Many were also establishing a Corp or LLC and utilizing additional professionals like accountants or attorneys. They understood that running their own Motor Carrier business was a professional full time job.
So a week went by and Shelly B and John M chatted again…
Were we the only ones noticing the uptick in Owner Operators getting their own DOT Motor Carrier authority to haul their own freight?
Who is the number one expert in trucking market analysis?
We decided to reach out to Craig Lack with Carrier Software – The Motor Carrier Data Specialists
Craig is the “Data Wizard” of FMCSA and DOT statistical analysis for the truck insurance market.
Here are the stats:
2016 104,741 new DOT registered Motor Carriers
2017 115,003 new DOT registered Motor Carriers
2018 143,216 new DOT registered Motor Carriers
2019 80,400 new DOT registered Motor Carriers as of 7/9/2019…
So bottom line, these Owner Operators we talked with are now operating as Independent Contractor Motor Carriers under their own DOT authority.
Some plan to strike out on their own to haul freight generated from APPs or established connections for Last Mile Delivery. But the majority are still hauling for essentially the same entity as when they were leased on Owner Operators and believe they make more money with more freedom under a new contract as Free Agent Owner Ops.
Will all Owner Operators eventually become Free Agent Owner Ops? Not necessarily. There are still plenty of Owner Operators very happy with leased on agreements to one Motor Carrier. There are a lot of benefits and less challenge with the “mother ship” providing the loads from an established customer base. But either way, it looks like the Owner Operator is finally in the driver’s seat:
ATRI reported driver shortage as the number one industry concern.
ATA estimated that 160,000 driver positions will go unfilled over the next 10 years.
It appears that the value of skilled Owner Operators should continue to expand. Supply and demand promises more options, compensation and respect to future professional drivers like no other industry.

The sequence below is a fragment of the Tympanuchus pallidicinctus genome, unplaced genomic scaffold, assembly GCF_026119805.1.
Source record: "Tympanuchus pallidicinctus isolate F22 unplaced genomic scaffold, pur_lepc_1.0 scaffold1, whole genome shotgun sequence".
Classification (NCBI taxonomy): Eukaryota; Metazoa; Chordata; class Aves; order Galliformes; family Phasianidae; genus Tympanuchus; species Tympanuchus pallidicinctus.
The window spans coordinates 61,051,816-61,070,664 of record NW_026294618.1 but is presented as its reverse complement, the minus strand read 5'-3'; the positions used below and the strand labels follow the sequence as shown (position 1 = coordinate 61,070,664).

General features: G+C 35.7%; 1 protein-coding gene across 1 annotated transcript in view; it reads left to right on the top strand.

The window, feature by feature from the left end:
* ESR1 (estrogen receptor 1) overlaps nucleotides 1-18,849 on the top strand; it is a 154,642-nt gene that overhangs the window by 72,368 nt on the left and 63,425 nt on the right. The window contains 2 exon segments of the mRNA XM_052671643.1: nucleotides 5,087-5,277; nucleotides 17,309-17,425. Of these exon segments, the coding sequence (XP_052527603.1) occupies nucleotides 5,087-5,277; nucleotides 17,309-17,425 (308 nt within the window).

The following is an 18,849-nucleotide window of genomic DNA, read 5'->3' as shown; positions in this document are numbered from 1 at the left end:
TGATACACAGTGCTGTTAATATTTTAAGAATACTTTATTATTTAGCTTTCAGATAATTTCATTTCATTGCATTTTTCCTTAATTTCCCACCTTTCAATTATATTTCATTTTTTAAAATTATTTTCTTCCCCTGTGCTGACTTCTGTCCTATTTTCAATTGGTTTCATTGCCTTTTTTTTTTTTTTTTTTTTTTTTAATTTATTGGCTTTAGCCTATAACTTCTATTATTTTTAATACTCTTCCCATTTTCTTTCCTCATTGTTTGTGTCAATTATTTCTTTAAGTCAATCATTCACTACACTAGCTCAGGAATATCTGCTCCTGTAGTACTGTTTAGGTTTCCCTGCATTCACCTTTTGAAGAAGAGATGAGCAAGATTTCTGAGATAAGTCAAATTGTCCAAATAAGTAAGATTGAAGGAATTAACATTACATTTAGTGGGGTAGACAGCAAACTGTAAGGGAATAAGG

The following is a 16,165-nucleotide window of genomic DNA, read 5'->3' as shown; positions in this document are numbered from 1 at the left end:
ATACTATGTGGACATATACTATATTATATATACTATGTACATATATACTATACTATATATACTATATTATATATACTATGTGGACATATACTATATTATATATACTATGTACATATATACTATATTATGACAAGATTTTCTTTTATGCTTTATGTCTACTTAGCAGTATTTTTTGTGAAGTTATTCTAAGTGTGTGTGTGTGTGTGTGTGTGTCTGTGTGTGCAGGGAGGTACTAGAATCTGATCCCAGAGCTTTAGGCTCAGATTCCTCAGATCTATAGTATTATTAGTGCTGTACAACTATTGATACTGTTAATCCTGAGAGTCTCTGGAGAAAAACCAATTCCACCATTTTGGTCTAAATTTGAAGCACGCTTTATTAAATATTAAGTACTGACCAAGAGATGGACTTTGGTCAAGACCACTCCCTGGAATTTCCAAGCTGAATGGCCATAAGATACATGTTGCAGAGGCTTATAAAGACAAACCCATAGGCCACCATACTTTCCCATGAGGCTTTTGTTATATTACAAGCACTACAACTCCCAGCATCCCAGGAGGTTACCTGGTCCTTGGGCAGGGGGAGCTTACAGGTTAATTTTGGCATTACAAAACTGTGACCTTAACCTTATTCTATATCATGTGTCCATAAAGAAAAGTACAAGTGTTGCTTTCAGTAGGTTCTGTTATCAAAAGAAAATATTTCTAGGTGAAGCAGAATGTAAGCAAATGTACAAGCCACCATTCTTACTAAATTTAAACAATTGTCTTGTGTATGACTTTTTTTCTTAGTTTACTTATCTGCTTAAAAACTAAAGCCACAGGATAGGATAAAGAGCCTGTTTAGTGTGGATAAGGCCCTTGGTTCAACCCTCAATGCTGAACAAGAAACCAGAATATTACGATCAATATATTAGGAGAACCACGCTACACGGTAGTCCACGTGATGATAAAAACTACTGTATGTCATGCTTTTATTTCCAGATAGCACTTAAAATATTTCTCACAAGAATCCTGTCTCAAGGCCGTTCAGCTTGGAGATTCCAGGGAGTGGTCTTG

Berkshire, Northland and Progressive are all receptive to new startups, with other truck insurance companies accessible when there is prior experience and existing NTL insurance as a leased on Owner Operator.
Truck insurance rates still vary from state to state for all insurance providers.
CIS Owner Operator Truck Insurance 101 explains that Primary Commercial Auto insurance insures 24/7 which replaces the prior Non-Trucking Liability you probably carried in the past. Your insurance will cost more because it will include a promise to the public in the form of an MCS90 and 91X:
Your insurance company will post your new certificate of insurance with a 91X on FMCSA SAFER so that brokers and customers can see that MCS90 endorsement is in place.
When every driver has their own DOT authority, there is far less exposure to Uninsured Units or the need for Hired Auto coverage.
To eliminate surprises, call your insurance pros to get an idea of what your costs will be BEFORE you establish your DOT.
The ladies at CIS can help you…they love to chat:)
Closing thoughts from John Mueller, CDS, The Transportation Station:
When you decide to start up your own DOT authority, look for more than a typical permit agency which has limited resources. As a new Motor Carrier you will likely need consultation and guidance to get through an FMCSA New Entrant Audit (Compliance Review.)
Spend your time and energy focusing on safe driving and generating income.
Save yourself a lot of headaches and get a professional safety consultant to navigate DOT regulations and start managing that CSA score right when you form your new company.
Look for a certified NATMI “CDS” pro, for “Certified Director of Safety”, experienced in technical licensing, tax, registration, recruiting, consultation, safety and compliance services.
Whether you plan to operate under the Free Agent Owner Op or Traditional model, you are responsible for your own CSA score.
…And you may find there are better avenues to avoid dealing with lagging CSA scores such as those caused by drivers no longer driving for you.
Well thanks for joining us for our coffee shop chat. Shelly B. & John M. wishing everyone a Safe and Sunny Summer…talk with you again after our next “hooky” from work day!
Written by Shelly Benisch, TRS, CIC, Commercial Insurance Solutions Inc. (CIS)
John Mueller, CDS, The Transportation Station